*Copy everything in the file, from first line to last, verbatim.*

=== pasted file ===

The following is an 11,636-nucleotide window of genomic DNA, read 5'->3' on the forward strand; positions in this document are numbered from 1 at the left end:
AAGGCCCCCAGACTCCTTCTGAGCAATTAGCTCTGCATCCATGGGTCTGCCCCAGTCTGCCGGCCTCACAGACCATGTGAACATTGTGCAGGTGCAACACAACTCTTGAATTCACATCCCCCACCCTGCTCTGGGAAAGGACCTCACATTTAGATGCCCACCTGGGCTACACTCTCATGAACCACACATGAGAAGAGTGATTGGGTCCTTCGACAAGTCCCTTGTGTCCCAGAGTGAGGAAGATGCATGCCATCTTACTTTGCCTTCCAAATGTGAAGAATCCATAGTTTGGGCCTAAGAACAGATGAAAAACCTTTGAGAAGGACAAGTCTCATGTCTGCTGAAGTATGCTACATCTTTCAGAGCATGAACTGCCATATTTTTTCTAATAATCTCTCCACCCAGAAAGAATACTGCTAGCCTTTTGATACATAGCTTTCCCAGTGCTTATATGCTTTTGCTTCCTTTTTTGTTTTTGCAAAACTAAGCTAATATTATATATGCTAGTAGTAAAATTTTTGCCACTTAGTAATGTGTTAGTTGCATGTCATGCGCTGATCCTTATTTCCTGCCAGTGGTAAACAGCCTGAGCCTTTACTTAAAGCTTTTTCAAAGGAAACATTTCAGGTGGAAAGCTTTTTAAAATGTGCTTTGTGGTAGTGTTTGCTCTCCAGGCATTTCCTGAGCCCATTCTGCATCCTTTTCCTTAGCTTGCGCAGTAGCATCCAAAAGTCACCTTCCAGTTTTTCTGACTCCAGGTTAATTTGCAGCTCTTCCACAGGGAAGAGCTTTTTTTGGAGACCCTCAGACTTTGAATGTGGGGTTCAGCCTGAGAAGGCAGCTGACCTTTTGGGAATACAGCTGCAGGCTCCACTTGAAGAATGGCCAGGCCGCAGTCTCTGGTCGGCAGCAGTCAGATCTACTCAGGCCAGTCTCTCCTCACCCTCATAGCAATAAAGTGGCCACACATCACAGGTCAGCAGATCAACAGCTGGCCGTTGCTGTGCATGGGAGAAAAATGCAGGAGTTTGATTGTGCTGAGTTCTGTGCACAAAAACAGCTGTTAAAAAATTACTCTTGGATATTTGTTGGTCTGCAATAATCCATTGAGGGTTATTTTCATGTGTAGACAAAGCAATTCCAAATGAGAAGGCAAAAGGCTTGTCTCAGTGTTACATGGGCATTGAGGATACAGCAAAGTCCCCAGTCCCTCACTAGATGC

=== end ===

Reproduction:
The following is an 11,636-nucleotide window of genomic DNA, read 5'->3' on the forward strand; positions in this document are numbered from 1 at the left end:
AAGGCCCCCAGACTCCTTCTGAGCAATTAGCTCTGCATCCATGGGTCTGCCCCAGTCTGCCGGCCTCACAGACCATGTGAACATTGTGCAGGTGCAACACAACTCTTGAATTCACATCCCCCACCCTGCTCTGGGAAAGGACCTCACATTTAGATGCCCACCTGGGCTACACTCTCATGAACCACACATGAGAAGAGTGATTGGGTCCTTCGACAAGTCCCTTGTGTCCCAGAGTGAGGAAGATGCATGCCATCTTACTTTGCCTTCCAAATGTGAAGAATCCATAGTTTGGGCCTAAGAACAGATGAAAAACCTTTGAGAAGGACAAGTCTCATGTCTGCTGAAGTATGCTACATCTTTCAGAGCATGAACTGCCATATTTTTTCTAATAATCTCTCCACCCAGAAAGAATACTGCTAGCCTTTTGATACATAGCTTTCCCAGTGCTTATATGCTTTTGCTTCCTTTTTTGTTTTTGCAAAACTAAGCTAATATTATATATGCTAGTAGTAAAATTTTTGCCACTTAGTAATGTGTTAGTTGCATGTCATGCGCTGATCCTTATTTCCTGCCAGTGGTAAACAGCCTGAGCCTTTACTTAAAGCTTTTTCAAAGGAAACATTTCAGGTGGAAAGCTTTTTAAAATGTGCTTTGTGGTAGTGTTTGCTCTCCAGGCATTTCCTGAGCCCATTCTGCATCCTTTTCCTTAGCTTGCGCAGTAGCATCCAAAAGTCACCTTCCAGTTTTTCTGACTCCAGGTTAATTTGCAGCTCTTCCACAGGGAAGAGCTTTTTTTGGAGACCCTCAGACTTTGAATGTGGGGTTCAGCCTGAGAAGGCAGCTGACCTTTTGGGAATACAGCTGCAGGCTCCACTTGAAGAATGGCCAGGCCGCAGTCTCTGGTCGGCAGCAGTCAGATCTACTCAGGCCAGTCTCTCCTCACCCTCATAGCAATAAAGTGGCCACACATCACAGGTCAGCAGATCAACAGCTGGCCGTTGCTGTGCATGGGAGAAAAATGCAGGAGTTTGATTGTGCTGAGTTCTGTGCACAAAAACAGCTGTTAAAAAATTACTCTTGGATATTTGTTGGTCTGCAATAATCCATTGAGGGTTATTTTCATGTGTAGACAAAGCAATTCCAAATGAGAAGGCAAAAGGCTTGTCTCAGTGTTACATGGGCATTGAGGATACAGCAAAGTCCCCAGTCCCTCACTAGATGC